“I honestly did not anticipate such a large response and I am terribly underprepared to deal with it. I had orders coming in from Telangana, Arunachal Pradesh, Pondicherry, Maharashtra,” she says.
The first sale was a huge learning for Srishti. It took her almost a month and a half to process, pack, and dispatch the orders. “The first few orders reached in terrible condition, plates broken, mugs without handles. It was a very stressful time,” recollects Srishti.
Learning with every new sale
What worked for Srishti is how understanding the customers were. “The most beautiful part of it all has been how understanding customers have been. Despite the broken products, delay in shipping etc. I haven’t had to encounter even one irate customer so far,” she says.
The last sale held in September was the biggest in terms of orders, and Srishti says more than 325 orders were placed in a record 20 minutes.
“So far, Artisans of Banjara would have easily catered to more than 850 orders,” she tells me with pride.
How much of this goes back to the craftspeople?
A glimpse of what the market has.
Srishti works closely with three vendors at the Banjara Market and since the first sale in July, she has been able to give each of these vendors a sum of Rs 75,000 for the products that she has procured from them. Vikram, one of the vendors who has benefited from this initiative says, “We only know how to display our products on the footpath and sell them. All these online things we cannot do. Because this Didi [Srishti] said she’d help us, we agreed. We are happy we did. Otherwise, in these times we would not have survived.”
Srishti has now hired help to pack and dispatch the products. All the packing takes place in the parking lot at Srishti’s home in Gurugram. Speaking about the hires, she says, “Rajkumar and Anuj are the two bhaiyas who help me and I have been able to pay them Rs 10,000 for their work so far.”
“After paying the vendors, buying packing material, and couriering the packages, I make between 10 to 15 per cent as profit,” says Sristhee.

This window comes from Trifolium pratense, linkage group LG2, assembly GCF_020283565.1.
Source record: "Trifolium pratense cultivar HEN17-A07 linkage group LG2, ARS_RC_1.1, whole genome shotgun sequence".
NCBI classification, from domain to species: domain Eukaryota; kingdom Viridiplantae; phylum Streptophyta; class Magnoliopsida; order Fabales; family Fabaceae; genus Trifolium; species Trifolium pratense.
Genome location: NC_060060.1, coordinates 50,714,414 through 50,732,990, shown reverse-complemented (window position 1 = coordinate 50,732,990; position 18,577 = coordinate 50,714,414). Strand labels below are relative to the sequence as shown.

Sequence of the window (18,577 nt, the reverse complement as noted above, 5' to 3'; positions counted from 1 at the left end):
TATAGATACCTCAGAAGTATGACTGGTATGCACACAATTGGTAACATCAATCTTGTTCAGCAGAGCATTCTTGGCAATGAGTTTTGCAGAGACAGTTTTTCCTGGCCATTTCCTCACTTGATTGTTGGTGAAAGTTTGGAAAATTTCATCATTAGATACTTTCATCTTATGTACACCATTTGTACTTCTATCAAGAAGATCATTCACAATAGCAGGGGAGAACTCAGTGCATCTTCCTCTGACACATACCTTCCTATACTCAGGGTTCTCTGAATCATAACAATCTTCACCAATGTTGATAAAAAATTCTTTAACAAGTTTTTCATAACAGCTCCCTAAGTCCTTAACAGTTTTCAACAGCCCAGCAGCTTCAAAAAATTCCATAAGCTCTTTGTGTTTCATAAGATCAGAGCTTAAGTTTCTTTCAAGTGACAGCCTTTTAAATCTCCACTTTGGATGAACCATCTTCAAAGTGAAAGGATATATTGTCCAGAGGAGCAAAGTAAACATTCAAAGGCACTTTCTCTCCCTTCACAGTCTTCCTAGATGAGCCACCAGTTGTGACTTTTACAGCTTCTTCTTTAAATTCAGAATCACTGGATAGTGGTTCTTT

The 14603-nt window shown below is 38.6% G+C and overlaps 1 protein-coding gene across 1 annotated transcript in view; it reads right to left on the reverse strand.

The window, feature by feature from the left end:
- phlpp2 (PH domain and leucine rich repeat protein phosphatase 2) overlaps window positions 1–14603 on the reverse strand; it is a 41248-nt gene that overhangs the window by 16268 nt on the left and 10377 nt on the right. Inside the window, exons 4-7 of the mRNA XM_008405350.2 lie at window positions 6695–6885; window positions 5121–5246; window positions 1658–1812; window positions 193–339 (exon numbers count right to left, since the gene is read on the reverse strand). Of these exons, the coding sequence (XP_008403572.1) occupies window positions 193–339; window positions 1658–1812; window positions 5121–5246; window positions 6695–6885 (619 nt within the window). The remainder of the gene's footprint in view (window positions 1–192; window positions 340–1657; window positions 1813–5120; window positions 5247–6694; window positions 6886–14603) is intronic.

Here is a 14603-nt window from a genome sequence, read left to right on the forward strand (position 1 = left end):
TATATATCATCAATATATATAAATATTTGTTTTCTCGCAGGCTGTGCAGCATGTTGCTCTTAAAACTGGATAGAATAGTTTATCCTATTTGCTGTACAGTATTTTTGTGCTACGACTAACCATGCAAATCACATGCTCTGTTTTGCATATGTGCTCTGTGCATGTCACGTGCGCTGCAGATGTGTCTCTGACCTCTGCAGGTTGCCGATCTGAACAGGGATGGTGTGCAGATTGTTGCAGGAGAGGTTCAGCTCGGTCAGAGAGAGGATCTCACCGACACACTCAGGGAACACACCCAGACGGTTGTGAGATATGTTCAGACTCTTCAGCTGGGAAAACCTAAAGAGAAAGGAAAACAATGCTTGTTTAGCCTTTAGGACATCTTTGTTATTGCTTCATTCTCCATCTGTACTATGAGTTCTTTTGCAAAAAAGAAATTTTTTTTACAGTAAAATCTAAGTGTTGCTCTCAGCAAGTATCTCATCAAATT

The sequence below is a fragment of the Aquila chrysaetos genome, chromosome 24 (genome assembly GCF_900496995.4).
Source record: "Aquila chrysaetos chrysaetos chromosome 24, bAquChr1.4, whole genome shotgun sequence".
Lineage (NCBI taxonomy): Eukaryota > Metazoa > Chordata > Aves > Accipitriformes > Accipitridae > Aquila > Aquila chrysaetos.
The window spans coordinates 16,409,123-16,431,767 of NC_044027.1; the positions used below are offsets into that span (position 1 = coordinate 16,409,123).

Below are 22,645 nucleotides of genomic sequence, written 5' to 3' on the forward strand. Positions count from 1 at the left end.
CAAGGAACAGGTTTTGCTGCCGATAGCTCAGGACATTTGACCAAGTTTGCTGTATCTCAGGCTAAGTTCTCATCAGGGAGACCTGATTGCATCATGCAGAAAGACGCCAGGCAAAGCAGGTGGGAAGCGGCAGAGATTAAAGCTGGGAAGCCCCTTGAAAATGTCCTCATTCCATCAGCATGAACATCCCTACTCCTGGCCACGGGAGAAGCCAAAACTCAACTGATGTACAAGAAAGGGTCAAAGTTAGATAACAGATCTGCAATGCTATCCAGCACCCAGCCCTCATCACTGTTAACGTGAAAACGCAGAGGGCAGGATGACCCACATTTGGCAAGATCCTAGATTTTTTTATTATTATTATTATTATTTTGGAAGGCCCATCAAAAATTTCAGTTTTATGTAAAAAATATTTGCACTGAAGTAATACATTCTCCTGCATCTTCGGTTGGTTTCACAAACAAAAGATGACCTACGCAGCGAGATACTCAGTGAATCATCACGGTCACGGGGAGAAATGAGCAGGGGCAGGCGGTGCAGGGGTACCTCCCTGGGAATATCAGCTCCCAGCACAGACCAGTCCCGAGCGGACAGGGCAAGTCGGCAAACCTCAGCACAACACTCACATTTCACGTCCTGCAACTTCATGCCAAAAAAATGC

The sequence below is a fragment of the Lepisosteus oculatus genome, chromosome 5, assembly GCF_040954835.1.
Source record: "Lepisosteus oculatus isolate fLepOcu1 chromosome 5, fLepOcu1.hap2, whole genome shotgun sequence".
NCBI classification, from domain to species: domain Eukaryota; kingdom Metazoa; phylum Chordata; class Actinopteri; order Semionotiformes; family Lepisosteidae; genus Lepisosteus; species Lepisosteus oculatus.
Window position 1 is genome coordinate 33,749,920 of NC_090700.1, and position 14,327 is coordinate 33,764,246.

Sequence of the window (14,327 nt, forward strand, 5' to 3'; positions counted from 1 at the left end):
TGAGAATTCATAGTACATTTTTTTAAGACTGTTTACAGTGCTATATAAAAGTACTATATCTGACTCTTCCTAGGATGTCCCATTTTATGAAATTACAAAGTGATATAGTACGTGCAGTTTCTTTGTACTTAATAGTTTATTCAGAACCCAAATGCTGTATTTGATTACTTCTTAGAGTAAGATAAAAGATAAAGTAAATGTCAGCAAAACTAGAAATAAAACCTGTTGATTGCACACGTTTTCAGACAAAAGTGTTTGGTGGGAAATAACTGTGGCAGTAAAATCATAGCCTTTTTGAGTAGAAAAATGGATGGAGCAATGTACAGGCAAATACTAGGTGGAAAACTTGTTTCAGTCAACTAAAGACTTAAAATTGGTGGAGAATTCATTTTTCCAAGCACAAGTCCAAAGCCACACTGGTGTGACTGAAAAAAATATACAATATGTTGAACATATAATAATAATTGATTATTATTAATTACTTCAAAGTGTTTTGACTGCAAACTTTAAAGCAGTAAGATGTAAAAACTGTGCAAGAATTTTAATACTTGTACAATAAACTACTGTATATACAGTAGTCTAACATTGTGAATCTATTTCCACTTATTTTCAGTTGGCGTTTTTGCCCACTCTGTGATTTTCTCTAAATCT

What can you expect from these sales?
There is a huge demand for the plates, mugs, and bowls. The price for these products begins from Rs 50 and goes up to Rs 500. “We now have started stocking up on curio pieces, small plates to keep trinkets, and even beautifully painted bohemian kettles,” says Srishti. For Srishti, the work she does with the Banjara people does not just end with the products she procures from them. She is currently working on organising a health camp and even a talk by a doctor to educate the women in the area on menstrual hygiene.
“I am doing all I can to help, but ultimately I am just one girl working in the area,” she says.
Through this article, she also urges people who can help to come forward and help her organise these betterment camps for them.
As we conclude, Srishti talks about a call she had with her CA, “I never in my wildest dreams anticipated this to take off as it has. I was telling my CA that maybe we should register a company and make this all a formal venture.” That is always a good problem to have, isn’t it?
If you would like to support these vendors and buy some beautifully-crafted ceramic pieces, click here to access their Instagram page. As a parting note, Srishti adds, “If you happen to visit the market and buy directly from the vendors, I request you to refrain from bargaining. The products are already at a discounted price, and each rupee they make goes a long way in helping them survive.”
(Edited by Sandhya Menon)